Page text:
More Great Sites!

Posted by Judy Anne Cavey on Jun 4, 2012 in , , | No Comments


Below are listed some of the best places to put your resume, look at job openings and more….

  • CareerBuilder-powers career sites for more than 9,000 Web sites, including 140 newspapers and broadband portals like MSN and AOL.
  • CareerSite-job listing service.
  • Employment Guide-it’s an easy to use, all-purpose site.
  • Indeed-job listing aggregator, search engine for jobs, find jobs posted on thousands of company sites and boards.
  • Job Central National Labor Exchange-service of DirectEmployers Association, a nonprofit of leading U.S. corporations in alliance with NASWA. Listings from all 50 state employment services and employer listings.

Resume Mistakes Will Cost You

Posted by Judy Anne Cavey on Mar 22, 2012 in , , | No Comments


How many of these mistakes have you made on your resume?

As you know, the job market is tight, that’s why your resume must be perfect. Take a look at the suggestions below and check your resume for any of these errors:

  1. No Duties-Don’t write about your duties. Instead, show how your skills have helped you accomplish something measurable. Think of the person reading your resume–what would impress them about what you’ve done?
  2. Current Only-Stick to recent accomplishments and responsibilities. The most recent position should have the most bullet points, past jobs very few.

The Importance of Volunteer Work

Posted by Judy Anne Cavey on Mar 14, 2012 in , , | No Comments



Volunteer to increase your chances of being hired.

Volunteer work isn’t just something you do to look good on a resume. Thousands of people have turned their volunteer experience into a life-changing experience for themselves–and those they’ve helped. And if you’re a college student or grad, it’s a must-have on your resume to show you’ve taken the initiative to gain experience and skills.

Add Value & Build Character

Posted by Judy Anne Cavey on Mar 10, 2011 in , , | No Comments

When you volunteer your time in an organization, it fills their needs and those they serve.

But, it also builds character and adds value to your college application and resume.

You’ve seen it posted here on this site before and most likely elsewhere–volunteering is important! Whether you are in school, a grad, or have been out pounding the pavement seeking employment, volunteer experience on your resume or college application is a must.

Creating Your First Resume

Posted by Judy Anne Cavey on Dec 14, 2010 in , , | No Comments

There is no better time to start building your resume than NOW! But writing your first resume can be tough; trying to focus on your educational and extracurricular activities and less on your lack of work experience.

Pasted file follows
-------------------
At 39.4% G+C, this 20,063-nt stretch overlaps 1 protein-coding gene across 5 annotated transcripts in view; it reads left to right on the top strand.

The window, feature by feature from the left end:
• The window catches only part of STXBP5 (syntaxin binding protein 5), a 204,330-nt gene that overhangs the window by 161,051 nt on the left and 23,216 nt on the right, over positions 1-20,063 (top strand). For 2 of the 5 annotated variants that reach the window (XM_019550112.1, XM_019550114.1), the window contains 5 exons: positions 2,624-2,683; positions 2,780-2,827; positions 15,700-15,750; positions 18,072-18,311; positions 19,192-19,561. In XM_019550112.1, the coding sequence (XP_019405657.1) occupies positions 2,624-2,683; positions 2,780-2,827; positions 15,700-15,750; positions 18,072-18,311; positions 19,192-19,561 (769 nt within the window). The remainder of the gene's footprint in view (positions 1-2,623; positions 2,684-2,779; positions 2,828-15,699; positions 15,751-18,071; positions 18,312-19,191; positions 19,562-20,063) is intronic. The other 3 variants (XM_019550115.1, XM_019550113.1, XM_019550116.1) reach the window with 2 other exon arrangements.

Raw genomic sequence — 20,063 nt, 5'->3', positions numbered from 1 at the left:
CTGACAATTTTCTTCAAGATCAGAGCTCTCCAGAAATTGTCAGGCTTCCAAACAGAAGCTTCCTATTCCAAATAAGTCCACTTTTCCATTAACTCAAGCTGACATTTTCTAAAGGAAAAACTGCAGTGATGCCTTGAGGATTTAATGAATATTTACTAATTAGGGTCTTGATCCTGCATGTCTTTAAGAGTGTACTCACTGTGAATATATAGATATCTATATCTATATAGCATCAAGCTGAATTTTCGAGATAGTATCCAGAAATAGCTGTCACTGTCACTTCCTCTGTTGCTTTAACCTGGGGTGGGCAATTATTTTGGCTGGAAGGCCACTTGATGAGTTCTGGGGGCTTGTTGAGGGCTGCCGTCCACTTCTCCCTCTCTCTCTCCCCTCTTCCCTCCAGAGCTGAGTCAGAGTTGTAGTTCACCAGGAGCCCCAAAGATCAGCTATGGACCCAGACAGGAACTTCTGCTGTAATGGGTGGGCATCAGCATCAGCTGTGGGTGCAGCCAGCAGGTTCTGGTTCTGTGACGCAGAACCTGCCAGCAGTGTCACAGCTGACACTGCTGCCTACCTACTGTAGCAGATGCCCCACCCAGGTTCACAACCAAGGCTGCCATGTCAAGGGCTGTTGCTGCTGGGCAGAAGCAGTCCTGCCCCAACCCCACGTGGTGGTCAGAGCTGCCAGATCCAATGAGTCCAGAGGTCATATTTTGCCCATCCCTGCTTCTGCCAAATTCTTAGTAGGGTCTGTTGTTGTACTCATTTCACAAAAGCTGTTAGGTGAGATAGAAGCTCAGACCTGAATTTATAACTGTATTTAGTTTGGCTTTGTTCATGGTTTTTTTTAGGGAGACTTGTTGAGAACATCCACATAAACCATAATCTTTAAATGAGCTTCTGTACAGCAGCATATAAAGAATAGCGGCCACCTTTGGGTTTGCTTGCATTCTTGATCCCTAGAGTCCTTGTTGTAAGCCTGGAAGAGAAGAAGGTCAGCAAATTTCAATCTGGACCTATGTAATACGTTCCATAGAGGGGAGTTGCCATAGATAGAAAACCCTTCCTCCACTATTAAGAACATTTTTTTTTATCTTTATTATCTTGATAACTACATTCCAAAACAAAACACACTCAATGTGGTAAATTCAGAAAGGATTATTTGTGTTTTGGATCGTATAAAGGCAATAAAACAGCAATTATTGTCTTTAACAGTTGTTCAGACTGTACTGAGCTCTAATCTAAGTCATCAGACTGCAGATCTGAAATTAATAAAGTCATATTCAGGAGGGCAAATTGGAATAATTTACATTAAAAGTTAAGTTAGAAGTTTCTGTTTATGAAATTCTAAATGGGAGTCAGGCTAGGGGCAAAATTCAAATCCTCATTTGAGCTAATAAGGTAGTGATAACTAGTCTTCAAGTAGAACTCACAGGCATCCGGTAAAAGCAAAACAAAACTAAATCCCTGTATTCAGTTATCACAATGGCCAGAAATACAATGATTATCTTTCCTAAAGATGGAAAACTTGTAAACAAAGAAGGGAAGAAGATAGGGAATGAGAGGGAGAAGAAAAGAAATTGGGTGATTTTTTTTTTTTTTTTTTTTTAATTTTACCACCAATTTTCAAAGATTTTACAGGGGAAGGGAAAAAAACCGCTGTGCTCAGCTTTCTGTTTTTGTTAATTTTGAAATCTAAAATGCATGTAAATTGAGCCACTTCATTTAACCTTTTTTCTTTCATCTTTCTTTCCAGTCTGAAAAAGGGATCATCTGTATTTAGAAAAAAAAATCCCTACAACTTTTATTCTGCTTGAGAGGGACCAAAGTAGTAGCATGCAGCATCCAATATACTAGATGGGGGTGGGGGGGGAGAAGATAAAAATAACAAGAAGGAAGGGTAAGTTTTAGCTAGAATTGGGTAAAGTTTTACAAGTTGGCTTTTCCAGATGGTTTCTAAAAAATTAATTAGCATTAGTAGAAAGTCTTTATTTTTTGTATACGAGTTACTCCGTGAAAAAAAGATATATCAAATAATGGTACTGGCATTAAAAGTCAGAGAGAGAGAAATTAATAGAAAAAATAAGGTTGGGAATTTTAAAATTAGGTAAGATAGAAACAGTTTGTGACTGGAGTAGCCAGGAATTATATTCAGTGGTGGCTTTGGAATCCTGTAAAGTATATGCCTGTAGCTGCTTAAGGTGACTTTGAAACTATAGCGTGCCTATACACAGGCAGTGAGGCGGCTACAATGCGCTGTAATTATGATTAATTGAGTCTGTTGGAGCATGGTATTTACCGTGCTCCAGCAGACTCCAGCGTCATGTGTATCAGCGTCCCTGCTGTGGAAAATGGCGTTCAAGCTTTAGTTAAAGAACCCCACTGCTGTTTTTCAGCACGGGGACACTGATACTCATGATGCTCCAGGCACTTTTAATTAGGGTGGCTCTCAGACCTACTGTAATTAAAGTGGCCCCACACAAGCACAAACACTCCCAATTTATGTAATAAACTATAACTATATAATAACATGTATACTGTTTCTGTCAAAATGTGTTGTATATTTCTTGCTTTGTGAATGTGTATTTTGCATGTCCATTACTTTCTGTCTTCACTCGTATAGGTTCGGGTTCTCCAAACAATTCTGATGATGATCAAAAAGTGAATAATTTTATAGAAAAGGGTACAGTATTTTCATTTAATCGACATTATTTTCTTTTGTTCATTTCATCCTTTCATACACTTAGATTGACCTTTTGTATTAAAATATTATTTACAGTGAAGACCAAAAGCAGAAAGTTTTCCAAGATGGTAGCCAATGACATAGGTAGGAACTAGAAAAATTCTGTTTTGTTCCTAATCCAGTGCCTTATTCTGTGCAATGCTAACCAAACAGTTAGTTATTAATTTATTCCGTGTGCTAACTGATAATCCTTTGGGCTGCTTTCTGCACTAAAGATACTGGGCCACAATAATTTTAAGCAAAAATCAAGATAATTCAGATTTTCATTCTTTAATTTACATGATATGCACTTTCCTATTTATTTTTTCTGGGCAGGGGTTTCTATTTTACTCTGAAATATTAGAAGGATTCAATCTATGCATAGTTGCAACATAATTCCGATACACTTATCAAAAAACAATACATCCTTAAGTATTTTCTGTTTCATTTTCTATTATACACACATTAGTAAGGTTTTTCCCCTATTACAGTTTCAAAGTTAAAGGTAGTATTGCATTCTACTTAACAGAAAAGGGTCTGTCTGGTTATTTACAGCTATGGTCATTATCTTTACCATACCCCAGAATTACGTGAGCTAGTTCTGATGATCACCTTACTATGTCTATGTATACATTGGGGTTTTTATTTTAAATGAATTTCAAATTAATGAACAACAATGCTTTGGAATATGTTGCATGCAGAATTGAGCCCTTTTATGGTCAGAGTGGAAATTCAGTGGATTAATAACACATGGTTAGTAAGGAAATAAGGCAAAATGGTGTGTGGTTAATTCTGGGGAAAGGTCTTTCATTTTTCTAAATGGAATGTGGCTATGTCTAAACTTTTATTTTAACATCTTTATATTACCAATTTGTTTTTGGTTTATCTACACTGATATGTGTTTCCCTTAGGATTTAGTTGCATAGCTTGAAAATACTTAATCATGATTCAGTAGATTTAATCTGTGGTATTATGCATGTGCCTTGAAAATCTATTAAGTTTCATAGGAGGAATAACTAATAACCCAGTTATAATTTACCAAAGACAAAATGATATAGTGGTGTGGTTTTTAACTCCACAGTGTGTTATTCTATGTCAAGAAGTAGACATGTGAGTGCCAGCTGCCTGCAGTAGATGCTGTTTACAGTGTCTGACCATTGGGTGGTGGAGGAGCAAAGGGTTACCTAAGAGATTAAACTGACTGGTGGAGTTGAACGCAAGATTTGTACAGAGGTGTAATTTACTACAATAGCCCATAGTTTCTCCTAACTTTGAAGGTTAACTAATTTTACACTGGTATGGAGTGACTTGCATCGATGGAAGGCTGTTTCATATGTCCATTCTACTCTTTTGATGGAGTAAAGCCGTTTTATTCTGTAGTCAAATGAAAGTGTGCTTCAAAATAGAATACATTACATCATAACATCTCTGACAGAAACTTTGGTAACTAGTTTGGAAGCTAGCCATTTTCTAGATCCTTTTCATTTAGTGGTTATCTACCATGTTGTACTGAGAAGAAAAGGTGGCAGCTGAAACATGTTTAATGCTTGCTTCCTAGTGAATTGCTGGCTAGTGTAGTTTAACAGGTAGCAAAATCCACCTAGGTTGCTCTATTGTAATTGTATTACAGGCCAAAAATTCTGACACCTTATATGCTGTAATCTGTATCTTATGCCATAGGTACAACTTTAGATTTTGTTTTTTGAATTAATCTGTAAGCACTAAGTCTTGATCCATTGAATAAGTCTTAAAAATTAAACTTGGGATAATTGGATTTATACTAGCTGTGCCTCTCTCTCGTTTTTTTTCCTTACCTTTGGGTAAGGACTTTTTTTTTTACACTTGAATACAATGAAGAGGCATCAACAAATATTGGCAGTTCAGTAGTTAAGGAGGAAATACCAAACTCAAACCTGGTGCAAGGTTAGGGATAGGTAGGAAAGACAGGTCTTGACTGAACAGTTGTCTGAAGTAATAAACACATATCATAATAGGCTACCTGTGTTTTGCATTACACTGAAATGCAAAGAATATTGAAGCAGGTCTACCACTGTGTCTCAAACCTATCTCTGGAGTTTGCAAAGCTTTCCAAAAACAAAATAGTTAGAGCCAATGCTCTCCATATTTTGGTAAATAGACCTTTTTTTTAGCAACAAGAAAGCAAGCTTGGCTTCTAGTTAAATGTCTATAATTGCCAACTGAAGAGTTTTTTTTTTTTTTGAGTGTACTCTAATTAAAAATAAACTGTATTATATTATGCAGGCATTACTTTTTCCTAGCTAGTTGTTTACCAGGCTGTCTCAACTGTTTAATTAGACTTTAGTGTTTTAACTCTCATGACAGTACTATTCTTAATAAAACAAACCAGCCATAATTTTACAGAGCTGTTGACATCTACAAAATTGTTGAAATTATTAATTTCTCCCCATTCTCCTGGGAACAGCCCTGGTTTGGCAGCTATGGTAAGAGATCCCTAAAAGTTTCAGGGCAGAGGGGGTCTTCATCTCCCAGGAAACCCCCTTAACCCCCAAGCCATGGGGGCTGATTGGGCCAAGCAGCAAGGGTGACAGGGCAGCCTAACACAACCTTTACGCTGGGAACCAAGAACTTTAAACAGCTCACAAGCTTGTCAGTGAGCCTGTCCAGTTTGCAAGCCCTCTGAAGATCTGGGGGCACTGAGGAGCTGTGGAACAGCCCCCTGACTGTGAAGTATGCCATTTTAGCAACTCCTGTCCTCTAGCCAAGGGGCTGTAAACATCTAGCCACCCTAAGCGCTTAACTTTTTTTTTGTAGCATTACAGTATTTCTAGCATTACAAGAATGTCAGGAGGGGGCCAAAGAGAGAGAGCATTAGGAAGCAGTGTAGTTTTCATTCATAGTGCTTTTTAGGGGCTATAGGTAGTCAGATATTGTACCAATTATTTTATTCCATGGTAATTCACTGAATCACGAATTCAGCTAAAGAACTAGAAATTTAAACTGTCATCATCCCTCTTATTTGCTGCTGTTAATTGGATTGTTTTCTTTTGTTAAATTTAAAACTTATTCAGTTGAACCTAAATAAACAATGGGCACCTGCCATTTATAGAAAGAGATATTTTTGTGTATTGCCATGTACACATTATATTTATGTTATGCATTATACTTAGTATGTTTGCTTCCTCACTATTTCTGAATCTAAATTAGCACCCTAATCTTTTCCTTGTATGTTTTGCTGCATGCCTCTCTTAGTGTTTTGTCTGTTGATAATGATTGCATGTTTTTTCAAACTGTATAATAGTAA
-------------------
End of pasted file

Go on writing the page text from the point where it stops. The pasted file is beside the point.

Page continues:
To get started, I would highly suggest getting a pen and paper and writing a draft/list that you can use as a blue print for your resume. In the draft list all of your educational experience (years, degrees, honors, etc.), extracurricular and volunteer experience (years, description, position), and any work experience, including any internships (years, description, position). Once you have all of this information, you can easily put it into a resume format.

Mistakes You Don't Want to Make

Posted by Judy Anne Cavey on Nov 25, 2010 in , , | No Comments

Top Ten To Remember

The following are the most common mistakes people make when looking for a job. It was originally compiled by a Human Resource professional and now updated by me.

  • Don’t follow instructions on the application or don’t file before the deadline.
  • Don’t apply for the job opening.
  • Make mistakes in spelling and grammar.
  • Submit an application that is dirty and wrinkled.
  • Forget to include a resume.
  • Make vague statements about their qualifications.
  • Are late to the interview, or don’t show up at all.

Writing Resumes and Cover Letters

Posted by Judy Anne Cavey on Nov 18, 2010 in , , | 6 Comments

The Art of Crafting a Resume

Writing a resume can easily be described as crafting a tool used to market yourself. It is much more than a list of education, work experience, and volunteer endeavors, it is a way to convey your value to a potential employer–both present and future. Taking the time to craft a winning resume will be well worth the effort, since this is the first introduction of who you are and what capabilities you possess, to those that do the hiring.